The Conservatives have pledged to create a generation of home owners so it’s no surprise that the key focus of the new housing bill is on building more starter homes.
They have even launched a website specifically for people wanting to buy their own home to find out more information on the options available to them.
The aim of the housing bill is to set out plans to build 1 million new homes by 2020.
So how does the government plan to achieve this target?
1. New affordable starter homes
Changes to the section 106 agreement will enable developers/house builders to provide affordable homes to buy instead of affordable homes for rent. Councils will be required to promote these starter homes to first time buyers in the area to help them get a foot on the property ladder.
As outlined in one of our previous blogs there will be £10m worth of funding made available to local authorities to help provide these starter homes by releasing and preparing suitable brownfield sites for building.
However this could affect housing associations who previously relied upon section 106 to provide a proportion of their affordable housing stock. The Joseph Rowntree Foundation reported that these properties amounted to over one third of their affordable home provision in 2013/14.
2. Local Planning reforms
Local authorities will be required to produce detailed local housing plans by 2017 to help fuel further housebuilding on a local scale. Failure to do this will mean government will take control of plans and produce them centrally. According to Whitehall data this currently amounts to 1 in 5 local authorities who haven’t set out any plans. In which case the government would be able to work directly with communities in the area to push through new housing developments.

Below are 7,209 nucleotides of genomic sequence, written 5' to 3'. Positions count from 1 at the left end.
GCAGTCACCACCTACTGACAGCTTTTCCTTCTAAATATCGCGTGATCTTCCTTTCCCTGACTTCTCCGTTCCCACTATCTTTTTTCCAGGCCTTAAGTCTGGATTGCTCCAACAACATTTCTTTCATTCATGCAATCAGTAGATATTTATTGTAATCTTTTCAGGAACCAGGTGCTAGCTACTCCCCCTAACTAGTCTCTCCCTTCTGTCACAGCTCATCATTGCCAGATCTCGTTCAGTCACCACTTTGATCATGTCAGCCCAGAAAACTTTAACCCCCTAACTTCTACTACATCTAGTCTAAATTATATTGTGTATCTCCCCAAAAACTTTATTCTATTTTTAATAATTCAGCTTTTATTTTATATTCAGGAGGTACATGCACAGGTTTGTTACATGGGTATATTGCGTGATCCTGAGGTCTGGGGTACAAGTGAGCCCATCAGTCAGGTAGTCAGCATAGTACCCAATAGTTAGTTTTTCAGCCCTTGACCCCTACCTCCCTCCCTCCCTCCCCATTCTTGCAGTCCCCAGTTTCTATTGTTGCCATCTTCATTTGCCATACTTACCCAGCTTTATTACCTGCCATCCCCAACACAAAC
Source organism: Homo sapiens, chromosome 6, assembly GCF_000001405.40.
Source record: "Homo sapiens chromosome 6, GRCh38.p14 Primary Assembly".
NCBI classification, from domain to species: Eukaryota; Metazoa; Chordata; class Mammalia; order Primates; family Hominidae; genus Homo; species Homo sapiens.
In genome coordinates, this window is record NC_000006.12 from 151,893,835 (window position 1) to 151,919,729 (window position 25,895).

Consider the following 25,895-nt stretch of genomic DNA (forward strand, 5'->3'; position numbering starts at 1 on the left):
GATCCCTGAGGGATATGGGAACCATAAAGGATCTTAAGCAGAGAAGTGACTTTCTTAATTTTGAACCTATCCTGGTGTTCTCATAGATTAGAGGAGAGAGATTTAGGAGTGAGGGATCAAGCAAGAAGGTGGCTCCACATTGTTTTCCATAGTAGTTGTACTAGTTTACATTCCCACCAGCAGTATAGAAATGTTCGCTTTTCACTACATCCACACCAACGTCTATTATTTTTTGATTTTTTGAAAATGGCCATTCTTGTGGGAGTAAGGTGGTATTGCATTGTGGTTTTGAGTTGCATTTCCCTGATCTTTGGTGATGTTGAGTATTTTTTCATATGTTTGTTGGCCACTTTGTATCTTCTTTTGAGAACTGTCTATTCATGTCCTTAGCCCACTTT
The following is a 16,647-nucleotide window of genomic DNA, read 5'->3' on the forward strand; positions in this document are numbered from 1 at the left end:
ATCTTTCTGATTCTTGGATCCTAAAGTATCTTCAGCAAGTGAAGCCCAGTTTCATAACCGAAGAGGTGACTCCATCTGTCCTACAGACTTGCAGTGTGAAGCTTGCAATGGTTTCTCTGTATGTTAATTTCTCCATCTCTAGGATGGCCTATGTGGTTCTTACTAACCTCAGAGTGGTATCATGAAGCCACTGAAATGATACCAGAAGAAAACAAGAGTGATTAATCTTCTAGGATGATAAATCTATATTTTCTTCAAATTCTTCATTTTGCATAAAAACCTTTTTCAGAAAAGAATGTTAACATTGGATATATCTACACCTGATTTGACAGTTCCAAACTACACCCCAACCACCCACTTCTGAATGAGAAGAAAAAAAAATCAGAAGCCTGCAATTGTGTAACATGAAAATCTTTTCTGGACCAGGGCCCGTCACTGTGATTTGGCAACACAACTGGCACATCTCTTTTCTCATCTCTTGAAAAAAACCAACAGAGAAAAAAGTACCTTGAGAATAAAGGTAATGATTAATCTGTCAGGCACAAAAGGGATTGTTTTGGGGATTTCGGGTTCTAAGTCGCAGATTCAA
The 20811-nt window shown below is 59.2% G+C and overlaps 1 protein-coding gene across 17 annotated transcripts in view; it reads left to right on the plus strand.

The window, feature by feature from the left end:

There are also plans to relax the planning rules for smaller house builders enabling them to gain automatic planning permission on suitable sites.
3. Making more land available
Brownfield sites will now automatically be approved for building so developers/house builders will have one less thing to worry about.
A brownfield land register will need to be kept by all councils and plans put into place to ensure land is allocated to self-builders in the area wanting to build their own home.
4. Right to Buy
As we all know the voluntary Right to Buy deal was passed through parliament and will now mean that tenants living in housing association properties for 3 years or more will be eligible to purchase their home at a discounted rate. In order to help fund this discount the government will ensure that all high value council homes are sold off once they become empty with the funds going towards building new replacement homes.
One of the announcements that came as a surprise was that housing associations may not be fully reimbursed for the market value of the homes they sell onto their tenants under the Right to Buy and may instead receive a grant.
5. Pay to Stay
Social tenants earning a combined income of more than £30,000 (£40,000 in London) will be required to pay market rents to stay in their home. Although this change is bad news for tenants, measures are being considered by the DCLG to ensure this is done gradually rather than an immediate rent increase.
The funds generated from this increase in rental income will work differently for council homes than for housing association properties with all of the money raised from council home rent increases going straight back to the treasury to help reduce the deficit. Housing associations on the other hand will be able to hold onto this extra money to build new homes. Both will be allowed to keep some of the funds back to cover the administration costs of running the scheme.
6. Permitted development rights
Cameron also plans to make the change to the permitted development rights for converting offices to residential properties permanent.
Learn how these proposals will affect you whether you are building your own home, regenerating old housing stock or developing new homes.
By Anna Symington
Please Note: Every care was taken to ensure the information in this article was correct at the time of publication. Any written guidance provided does not replace the reader’s professional judgement and any construction project should comply with the relevant Building Regulations or applicable technical standards. However, for the most up to date LABC Warranty technical guidance please refer to your Risk Management Surveyor and the latest version of the LABC Warranty technical manual.